Silent film festival is all ready for its latest premiere

There’s just a week to go until the ninth Hippodrome Silent Film Festival kicks off at the Hippodrome in Bo’ness.

Affectionately known as ‘HippFest’ this annual festival run by Falkirk Community Trust, is packed with film gems from the silent-era, talks on early cinema pioneers and world-class live music.

It beings on Wednesday, 20 March.

International Highlights include The Red Heroine (1929) – the oldest surviving Chinese martial arts film starring Fan Xuepeng who was one of the first stars of the genre and an influential figure in the Chinese film industry; the world premiere of a new restoration of Au Bonheur Des Dames (1930) which portrays all the glitz and glamour of a Parisian department store, and at the same time a damning portrait of consumerism and the decline of small, local shops; the world premiere of the Imperial War Museum’s latest digital restoration project (following their high-profile collaboration with Peter Jackson on They Shall Not Grow Old): Peace on the Western Front;

Further notable music commissions and collaborations include the return of multi-instrumentalist David Allison who accompanies a rare screening of Rob Roy (1922) on Opening Night;

Jane Gardner, Roddy Long and Frank Bockius who will premiere a new score for Forbidden Paradise (1924) directed by Ernst Lubitsch and starring screen-diva Pola Negri; Stephen Horne five times winner of the Silent London ‘best screening with a single accompanist award’ who will close the festival with a new semi-improvised accompaniment for Hindle Wakes (1927); a new score composed by Lillian Henley for silent film pioneer Lois Weber’s The Blot (1921); Norwegian/Scottish folk duo Marit Fält and Rona Wilkie who have been commissioned by HippFest to write their first-ever silent film score to accompany Laila (1929) – an epic-scaled romantic drama set in Norway amongst the Sami people; and German musicians Frank Bockius and Günter Buchwald who have been brought together to collaborate with British musician Jonny Best (the Director of the Yorkshire Silent Film Festival), on lavish British-German co-production Moulin Rouge (1928).

Festival director Alison Strauss said: ‘We are thrilled to have such a fantastic line-up of musicians and performers coming to the Festival this year, we have returning HippFest favourites – Stephen Horne, Jane Gardner, John Sweeney and Mike Nolan, but also a number of artists whom we are welcoming for the first time including Rona Wilkie and Marit Fält, Jonny Best – the Director of the Yorkshire Silent Film Festival and Lillian Henley who is currently touring and accompanying the works of silent film pioneer – Lois Weber.’

Comedy highlights include slapstick star Harold Lloyd in The Freshman (1925); a late-night screening of haunted-house mystery The Cat and the Canary (1927) – described as Agatha Christie meets Scooby Doo with a generous dash of German expressionism; unexpectedly light-hearted comedy-drama in The Parson’s Widow (1920) from the famously dour Director Carl Theodor Dreyer; and, on the back of the new Stan and Ollie film, HippFest once again celebrates this comic duo’s early career with a triple bill of some of their finest moments.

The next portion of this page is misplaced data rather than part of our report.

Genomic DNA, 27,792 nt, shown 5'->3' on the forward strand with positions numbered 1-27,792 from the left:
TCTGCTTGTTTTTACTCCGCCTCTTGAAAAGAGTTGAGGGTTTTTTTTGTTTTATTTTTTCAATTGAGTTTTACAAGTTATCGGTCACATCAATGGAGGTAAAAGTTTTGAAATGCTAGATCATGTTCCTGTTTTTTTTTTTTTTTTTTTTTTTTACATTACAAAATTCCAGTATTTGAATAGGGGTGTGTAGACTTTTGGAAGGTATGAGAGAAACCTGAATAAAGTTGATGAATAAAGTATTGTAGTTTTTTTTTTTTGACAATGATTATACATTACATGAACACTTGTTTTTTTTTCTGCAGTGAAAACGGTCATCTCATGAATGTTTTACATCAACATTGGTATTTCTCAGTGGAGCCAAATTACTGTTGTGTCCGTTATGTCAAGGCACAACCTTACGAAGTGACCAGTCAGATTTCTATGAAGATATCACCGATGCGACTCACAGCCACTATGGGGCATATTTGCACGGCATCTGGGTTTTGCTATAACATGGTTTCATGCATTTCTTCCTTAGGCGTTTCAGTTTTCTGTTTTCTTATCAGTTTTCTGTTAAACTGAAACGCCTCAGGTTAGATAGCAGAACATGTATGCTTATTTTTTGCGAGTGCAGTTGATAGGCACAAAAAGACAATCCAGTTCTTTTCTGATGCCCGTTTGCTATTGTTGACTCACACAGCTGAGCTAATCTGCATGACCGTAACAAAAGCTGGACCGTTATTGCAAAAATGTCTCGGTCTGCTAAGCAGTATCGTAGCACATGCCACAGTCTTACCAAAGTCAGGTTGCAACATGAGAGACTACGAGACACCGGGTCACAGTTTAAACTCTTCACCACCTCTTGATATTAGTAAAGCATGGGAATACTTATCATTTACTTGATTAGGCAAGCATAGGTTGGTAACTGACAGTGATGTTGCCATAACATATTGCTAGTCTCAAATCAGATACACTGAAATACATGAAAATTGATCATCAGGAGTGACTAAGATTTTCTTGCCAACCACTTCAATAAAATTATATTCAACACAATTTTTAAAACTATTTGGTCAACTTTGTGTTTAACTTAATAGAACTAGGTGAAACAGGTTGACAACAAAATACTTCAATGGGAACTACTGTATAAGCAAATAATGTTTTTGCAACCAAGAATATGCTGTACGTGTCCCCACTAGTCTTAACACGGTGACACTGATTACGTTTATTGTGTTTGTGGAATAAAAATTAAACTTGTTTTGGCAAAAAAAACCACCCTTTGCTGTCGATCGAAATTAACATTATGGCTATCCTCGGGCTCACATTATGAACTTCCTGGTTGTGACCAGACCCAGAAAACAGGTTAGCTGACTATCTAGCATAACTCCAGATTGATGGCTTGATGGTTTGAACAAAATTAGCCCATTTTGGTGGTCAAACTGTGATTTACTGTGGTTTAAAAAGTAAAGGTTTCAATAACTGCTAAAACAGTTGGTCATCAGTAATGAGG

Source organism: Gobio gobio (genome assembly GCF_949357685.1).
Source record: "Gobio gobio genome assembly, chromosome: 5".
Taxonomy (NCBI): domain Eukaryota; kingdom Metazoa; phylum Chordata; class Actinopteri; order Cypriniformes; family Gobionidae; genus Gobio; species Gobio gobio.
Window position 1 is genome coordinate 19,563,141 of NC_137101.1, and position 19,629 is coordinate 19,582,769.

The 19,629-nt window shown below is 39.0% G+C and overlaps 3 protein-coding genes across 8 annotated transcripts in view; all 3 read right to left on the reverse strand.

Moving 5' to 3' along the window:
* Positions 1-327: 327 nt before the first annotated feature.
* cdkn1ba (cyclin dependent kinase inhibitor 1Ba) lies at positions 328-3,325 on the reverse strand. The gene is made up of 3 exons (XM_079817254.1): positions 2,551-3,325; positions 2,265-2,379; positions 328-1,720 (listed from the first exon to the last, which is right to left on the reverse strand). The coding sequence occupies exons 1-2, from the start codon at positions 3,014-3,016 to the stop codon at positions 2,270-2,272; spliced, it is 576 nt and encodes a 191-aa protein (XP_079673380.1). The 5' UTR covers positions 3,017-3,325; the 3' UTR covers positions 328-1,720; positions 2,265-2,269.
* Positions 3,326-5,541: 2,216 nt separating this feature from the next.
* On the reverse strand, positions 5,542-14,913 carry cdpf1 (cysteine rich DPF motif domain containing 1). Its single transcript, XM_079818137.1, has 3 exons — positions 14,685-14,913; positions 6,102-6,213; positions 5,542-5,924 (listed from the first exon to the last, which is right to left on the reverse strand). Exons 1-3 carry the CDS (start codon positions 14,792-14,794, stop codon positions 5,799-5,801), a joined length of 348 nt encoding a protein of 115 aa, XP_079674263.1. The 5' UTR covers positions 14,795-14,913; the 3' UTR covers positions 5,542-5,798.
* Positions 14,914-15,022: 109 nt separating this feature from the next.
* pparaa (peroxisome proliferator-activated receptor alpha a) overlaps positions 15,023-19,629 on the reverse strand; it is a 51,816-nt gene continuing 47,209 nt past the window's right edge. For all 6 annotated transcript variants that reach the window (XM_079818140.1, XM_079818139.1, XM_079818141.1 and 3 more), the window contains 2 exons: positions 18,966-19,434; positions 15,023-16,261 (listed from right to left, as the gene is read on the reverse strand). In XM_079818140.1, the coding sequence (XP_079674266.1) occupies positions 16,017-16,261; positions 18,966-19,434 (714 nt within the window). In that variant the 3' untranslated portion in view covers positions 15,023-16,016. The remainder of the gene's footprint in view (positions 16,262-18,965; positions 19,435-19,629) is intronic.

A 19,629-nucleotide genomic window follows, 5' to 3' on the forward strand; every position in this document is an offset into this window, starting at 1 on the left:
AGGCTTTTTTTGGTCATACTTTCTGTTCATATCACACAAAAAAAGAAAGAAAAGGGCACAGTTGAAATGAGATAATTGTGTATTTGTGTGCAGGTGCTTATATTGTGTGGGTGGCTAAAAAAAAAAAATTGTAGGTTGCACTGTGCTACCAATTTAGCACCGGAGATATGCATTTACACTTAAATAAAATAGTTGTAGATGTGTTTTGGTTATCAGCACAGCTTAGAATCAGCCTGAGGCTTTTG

David Hawthorne as Rob Roy in the 1922 film

The Festival’s talks programme, with UK and US academics, Toby Haggith from the Imperial War Museum, and Holmes expert (actor/novelist) David Stuart Davies, includes a look at The Birth of Horror, the rise of the spook era of the 1920s and the dark genius of Alfred Hitchcock; Holmes of the Movies – the world’s best known fictional detective as represented on screen; the rise of the peace movement after the war (Peace on the Western Front); and the changing roles of working women in the 1920s in Kitty the Telephone Girl.

HippFest’s Youth Engagement Programme includes primary school workshops on Foley sound effects and how they can change our understanding of the meaning of film; workshops with local youth clubs; and a new short silent film produced by Falkirk’s Champions Board (young people who have been, or are currently in care) as part of Cashback for Creativity. At New Found Sound music students from schools in the Falkirk area will come together to accompany a selection of silents from the National Library of Scotland’s Moving Image Archive.

Finally, at Bo’ness and Kinneil Railway on Saturday night, Platform 2 will be the venue for one of the biggest tickets of the festival – action packed double-bill of The Railroad Stowaways (1926) (starring Perthshire-born Andy Clyde) and The Railway of Death (1912): a French Western, full of death-defying stunts, hi-jinks, shoot-outs and hijacked engines.

The Hippodrome Silent Film Festival is organised by Falkirk Community Trust with key funding and support from Falkirk Council, Film Hub Scotland (BFI Film Audience Network), Creative Scotland and Visit Falkirk.

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HippFest runs from Wednesday 20 – Sunday 24 March. The Festival takes place in Bo’ness with screenings at the Hippodrome Cinema, the oldest purpose-built cinema in Scotland.

The Hippodrome Silent Film Festival (aka ‘HippFest’) was launched in 2011 and has since become a key annual event in the cultural calendar, drawing audiences from across Scotland and beyond, and generating significant UK-wide media coverage.

The event is organised by Falkirk Community Trust with key funding from Creative Scotland and Falkirk Council. The 2017 festival saw over 2000 tickets sold, seven shows completely sold out, and a string of four and five star reviews for a programme that set out to push the boundaries of what a silent cinema festival can offer.